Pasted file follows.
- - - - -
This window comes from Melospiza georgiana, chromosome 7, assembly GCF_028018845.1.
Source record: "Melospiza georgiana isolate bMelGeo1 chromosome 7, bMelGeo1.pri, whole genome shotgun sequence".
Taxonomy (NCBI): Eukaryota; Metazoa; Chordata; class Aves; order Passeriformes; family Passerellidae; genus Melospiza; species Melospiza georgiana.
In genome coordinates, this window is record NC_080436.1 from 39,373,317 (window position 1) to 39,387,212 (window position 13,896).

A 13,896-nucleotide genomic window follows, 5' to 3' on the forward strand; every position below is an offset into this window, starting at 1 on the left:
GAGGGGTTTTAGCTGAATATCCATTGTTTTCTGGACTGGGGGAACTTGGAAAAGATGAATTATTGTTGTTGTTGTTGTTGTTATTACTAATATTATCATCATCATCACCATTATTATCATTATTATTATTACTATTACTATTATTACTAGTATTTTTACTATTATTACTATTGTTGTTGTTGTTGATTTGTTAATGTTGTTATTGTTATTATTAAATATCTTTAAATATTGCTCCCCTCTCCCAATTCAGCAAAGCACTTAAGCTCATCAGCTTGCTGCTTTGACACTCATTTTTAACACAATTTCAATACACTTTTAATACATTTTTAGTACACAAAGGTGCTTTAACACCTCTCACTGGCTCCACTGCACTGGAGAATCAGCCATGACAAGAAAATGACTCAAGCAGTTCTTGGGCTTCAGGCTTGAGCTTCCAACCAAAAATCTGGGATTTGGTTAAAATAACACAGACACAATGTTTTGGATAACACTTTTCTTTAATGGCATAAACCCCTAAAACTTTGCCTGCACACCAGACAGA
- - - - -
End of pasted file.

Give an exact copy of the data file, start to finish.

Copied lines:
This window comes from Melospiza georgiana, chromosome 7, assembly GCF_028018845.1.
Source record: "Melospiza georgiana isolate bMelGeo1 chromosome 7, bMelGeo1.pri, whole genome shotgun sequence".
Taxonomy (NCBI): Eukaryota; Metazoa; Chordata; class Aves; order Passeriformes; family Passerellidae; genus Melospiza; species Melospiza georgiana.
In genome coordinates, this window is record NC_080436.1 from 39,373,317 (window position 1) to 39,387,212 (window position 13,896).

A 13,896-nucleotide genomic window follows, 5' to 3' on the forward strand; every position below is an offset into this window, starting at 1 on the left:
GAGGGGTTTTAGCTGAATATCCATTGTTTTCTGGACTGGGGGAACTTGGAAAAGATGAATTATTGTTGTTGTTGTTGTTGTTATTACTAATATTATCATCATCATCACCATTATTATCATTATTATTATTACTATTACTATTATTACTAGTATTTTTACTATTATTACTATTGTTGTTGTTGTTGATTTGTTAATGTTGTTATTGTTATTATTAAATATCTTTAAATATTGCTCCCCTCTCCCAATTCAGCAAAGCACTTAAGCTCATCAGCTTGCTGCTTTGACACTCATTTTTAACACAATTTCAATACACTTTTAATACATTTTTAGTACACAAAGGTGCTTTAACACCTCTCACTGGCTCCACTGCACTGGAGAATCAGCCATGACAAGAAAATGACTCAAGCAGTTCTTGGGCTTCAGGCTTGAGCTTCCAACCAAAAATCTGGGATTTGGTTAAAATAACACAGACACAATGTTTTGGATAACACTTTTCTTTAATGGCATAAACCCCTAAAACTTTGCCTGCACACCAGACAGA